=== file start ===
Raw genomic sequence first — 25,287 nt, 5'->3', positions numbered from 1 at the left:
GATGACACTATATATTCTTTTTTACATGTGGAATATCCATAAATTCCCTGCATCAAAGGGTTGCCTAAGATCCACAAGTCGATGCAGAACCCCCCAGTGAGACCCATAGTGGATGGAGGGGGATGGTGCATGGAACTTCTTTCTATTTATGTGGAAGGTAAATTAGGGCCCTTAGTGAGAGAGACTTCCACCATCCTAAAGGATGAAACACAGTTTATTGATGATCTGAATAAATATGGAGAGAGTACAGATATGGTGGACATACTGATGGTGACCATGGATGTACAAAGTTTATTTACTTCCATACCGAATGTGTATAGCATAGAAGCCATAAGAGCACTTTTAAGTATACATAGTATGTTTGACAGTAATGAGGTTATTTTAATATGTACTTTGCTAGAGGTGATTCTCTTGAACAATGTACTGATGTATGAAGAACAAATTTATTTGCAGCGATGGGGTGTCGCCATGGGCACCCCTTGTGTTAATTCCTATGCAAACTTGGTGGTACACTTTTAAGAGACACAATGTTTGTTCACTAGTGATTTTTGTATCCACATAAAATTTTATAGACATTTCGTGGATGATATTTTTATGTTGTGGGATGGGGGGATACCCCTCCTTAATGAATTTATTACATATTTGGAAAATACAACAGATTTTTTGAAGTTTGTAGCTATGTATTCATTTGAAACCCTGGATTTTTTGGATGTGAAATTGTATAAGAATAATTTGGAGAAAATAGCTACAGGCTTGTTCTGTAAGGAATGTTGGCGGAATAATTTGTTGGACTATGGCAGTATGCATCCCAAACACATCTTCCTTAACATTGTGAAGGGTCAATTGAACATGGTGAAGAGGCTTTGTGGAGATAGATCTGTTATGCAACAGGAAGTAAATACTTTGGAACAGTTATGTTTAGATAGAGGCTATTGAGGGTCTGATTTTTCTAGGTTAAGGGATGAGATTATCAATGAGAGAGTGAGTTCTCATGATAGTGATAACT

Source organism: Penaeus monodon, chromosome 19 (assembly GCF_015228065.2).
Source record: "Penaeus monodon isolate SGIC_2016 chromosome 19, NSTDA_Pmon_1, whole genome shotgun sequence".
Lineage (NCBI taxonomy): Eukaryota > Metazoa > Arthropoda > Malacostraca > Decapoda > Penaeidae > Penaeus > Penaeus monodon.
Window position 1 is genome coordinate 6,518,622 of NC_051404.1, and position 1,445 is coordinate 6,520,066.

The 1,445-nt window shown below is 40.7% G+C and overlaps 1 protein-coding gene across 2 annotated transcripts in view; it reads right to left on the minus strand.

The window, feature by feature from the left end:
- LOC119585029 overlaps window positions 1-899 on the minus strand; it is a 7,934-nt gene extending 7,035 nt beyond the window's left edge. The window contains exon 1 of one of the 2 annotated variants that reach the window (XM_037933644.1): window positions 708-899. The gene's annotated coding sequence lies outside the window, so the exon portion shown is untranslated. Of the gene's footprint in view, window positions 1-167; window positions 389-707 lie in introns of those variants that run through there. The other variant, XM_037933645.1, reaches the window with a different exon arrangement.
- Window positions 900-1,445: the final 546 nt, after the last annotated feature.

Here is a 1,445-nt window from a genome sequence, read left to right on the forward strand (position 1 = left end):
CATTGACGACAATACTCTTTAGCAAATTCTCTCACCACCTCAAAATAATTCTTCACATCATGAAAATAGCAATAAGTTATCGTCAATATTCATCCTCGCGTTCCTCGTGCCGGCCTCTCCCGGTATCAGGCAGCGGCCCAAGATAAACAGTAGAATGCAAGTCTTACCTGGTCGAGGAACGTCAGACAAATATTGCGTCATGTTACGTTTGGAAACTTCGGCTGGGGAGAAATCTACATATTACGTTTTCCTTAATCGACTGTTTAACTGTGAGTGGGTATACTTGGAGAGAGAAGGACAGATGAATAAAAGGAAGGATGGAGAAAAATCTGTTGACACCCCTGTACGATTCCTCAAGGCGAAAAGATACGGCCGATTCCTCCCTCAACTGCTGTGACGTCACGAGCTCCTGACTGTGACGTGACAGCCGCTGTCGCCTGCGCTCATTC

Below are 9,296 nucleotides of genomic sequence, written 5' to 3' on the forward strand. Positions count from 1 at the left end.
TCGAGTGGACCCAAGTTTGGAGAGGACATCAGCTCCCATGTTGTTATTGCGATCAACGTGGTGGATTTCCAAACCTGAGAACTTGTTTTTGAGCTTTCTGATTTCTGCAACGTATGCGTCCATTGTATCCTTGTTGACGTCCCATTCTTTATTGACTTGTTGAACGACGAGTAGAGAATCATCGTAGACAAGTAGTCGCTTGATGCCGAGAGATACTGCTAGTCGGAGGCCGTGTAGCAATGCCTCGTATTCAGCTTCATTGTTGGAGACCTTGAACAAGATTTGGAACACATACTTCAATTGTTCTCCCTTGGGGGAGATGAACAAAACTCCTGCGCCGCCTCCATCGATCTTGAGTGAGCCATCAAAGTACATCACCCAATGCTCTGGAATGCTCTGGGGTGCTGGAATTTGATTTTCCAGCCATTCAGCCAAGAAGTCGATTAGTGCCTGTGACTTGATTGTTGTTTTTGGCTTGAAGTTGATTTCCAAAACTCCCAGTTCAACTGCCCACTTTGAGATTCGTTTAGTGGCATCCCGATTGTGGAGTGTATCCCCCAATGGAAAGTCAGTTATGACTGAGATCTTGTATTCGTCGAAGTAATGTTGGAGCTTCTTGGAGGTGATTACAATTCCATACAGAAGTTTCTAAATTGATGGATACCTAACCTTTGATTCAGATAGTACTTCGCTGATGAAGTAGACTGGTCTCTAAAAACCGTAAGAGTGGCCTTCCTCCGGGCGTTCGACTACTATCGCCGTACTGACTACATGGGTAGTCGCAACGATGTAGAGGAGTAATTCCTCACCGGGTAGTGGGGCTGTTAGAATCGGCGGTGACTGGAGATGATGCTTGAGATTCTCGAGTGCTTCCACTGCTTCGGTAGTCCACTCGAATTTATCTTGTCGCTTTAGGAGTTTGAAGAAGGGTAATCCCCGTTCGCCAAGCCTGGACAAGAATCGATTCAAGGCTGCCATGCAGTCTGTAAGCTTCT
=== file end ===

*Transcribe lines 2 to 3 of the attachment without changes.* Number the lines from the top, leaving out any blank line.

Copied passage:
GATGACACTATATATTCTTTTTTACATGTGGAATATCCATAAATTCCCTGCATCAAAGGGTTGCCTAAGATCCACAAGTCGATGCAGAACCCCCCAGTGAGACCCATAGTGGATGGAGGGGGATGGTGCATGGAACTTCTTTCTATTTATGTGGAAGGTAAATTAGGGCCCTTAGTGAGAGAGACTTCCACCATCCTAAAGGATGAAACACAGTTTATTGATGATCTGAATAAATATGGAGAGAGTACAGATATGGTGGACATACTGATGGTGACCATGGATGTACAAAGTTTATTTACTTCCATACCGAATGTGTATAGCATAGAAGCCATAAGAGCACTTTTAAGTATACATAGTATGTTTGACAGTAATGAGGTTATTTTAATATGTACTTTGCTAGAGGTGATTCTCTTGAACAATGTACTGATGTATGAAGAACAAATTTATTTGCAGCGATGGGGTGTCGCCATGGGCACCCCTTGTGTTAATTCCTATGCAAACTTGGTGGTACACTTTTAAGAGACACAATGTTTGTTCACTAGTGATTTTTGTATCCACATAAAATTTTATAGACATTTCGTGGATGATATTTTTATGTTGTGGGATGGGGGGATACCCCTCCTTAATGAATTTATTACATATTTGGAAAATACAACAGATTTTTTGAAGTTTGTAGCTATGTATTCATTTGAAACCCTGGATTTTTTGGATGTGAAATTGTATAAGAATAATTTGGAGAAAATAGCTACAGGCTTGTTCTGTAAGGAATGTTGGCGGAATAATTTGTTGGACTATGGCAGTATGCATCCCAAACACATCTTCCTTAACATTGTGAAGGGTCAATTGAACATGGTGAAGAGGCTTTGTGGAGATAGATCTGTTATGCAACAGGAAGTAAATACTTTGGAACAGTTATGTTTAGATAGAGGCTATTGAGGGTCTGATTTTTCTAGGTTAAGGGATGAGATTATCAATGAGAGAGTGAGTTCTCATGATAGTGATAACT

Source organism: Penaeus monodon, chromosome 19 (assembly GCF_015228065.2).